Now that you have the basic WordPress installation as well as the theme concept under control, it is time to look at what really makes the system run. This chapter will teach you about the loop, which basically is a PHP query that talks to WordPress and makes it output the things requested. The chapter will start with some basic usage, and then branch out to multiple loops and some nice little trickery used within to achieve various effects.
You need to understand the loop to really create cool WordPress sites, and while you won't need to know it by heart, you should grasp what it does. That way, you can research the many functions and features available when you run into a solution that requires custom content output.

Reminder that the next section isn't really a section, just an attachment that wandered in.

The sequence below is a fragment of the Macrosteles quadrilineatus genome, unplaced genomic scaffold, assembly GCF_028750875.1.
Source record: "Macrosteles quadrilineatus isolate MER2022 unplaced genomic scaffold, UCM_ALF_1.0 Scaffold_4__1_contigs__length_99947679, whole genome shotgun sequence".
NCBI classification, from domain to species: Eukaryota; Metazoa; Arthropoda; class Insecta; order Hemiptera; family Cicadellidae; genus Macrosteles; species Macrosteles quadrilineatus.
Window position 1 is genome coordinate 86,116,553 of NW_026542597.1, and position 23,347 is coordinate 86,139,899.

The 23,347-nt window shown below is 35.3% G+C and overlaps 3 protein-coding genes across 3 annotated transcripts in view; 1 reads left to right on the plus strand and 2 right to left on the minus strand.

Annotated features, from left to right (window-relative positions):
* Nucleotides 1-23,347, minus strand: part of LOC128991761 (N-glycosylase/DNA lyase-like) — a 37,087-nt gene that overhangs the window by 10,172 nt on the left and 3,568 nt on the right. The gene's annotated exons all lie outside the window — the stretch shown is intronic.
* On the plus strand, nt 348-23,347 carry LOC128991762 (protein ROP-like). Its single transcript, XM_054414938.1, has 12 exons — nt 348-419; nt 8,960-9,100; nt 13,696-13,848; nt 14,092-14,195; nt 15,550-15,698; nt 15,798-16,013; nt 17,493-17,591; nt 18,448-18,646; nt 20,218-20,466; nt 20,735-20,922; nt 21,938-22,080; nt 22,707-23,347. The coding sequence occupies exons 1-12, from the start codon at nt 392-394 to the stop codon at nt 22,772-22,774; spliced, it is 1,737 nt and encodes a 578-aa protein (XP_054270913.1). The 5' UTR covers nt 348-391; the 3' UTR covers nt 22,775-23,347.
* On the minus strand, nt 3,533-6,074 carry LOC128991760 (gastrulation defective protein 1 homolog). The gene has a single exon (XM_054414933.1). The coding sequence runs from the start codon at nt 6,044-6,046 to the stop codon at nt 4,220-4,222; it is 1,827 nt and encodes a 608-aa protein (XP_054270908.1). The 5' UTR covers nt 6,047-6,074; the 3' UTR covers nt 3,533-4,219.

The loop is the heart of WordPress, and it resides in your theme's template files. While you can in fact have a theme without the loop, it would make the fluidness of the content handling, like displaying the latest posts and browsing backwards, quite difficult to pull off. Some template files, for example 404 error pages, don't have the loop at all, but most do. If you want to look for it in a theme template file, open index.php; this is the fallback file as you'll recall, hence it needs the loop to display content listings and single posts as well as pages.
Some template tags only work within the loop, so you need to be able to identify it. This is easy, as you will see in the next section.
If you want ...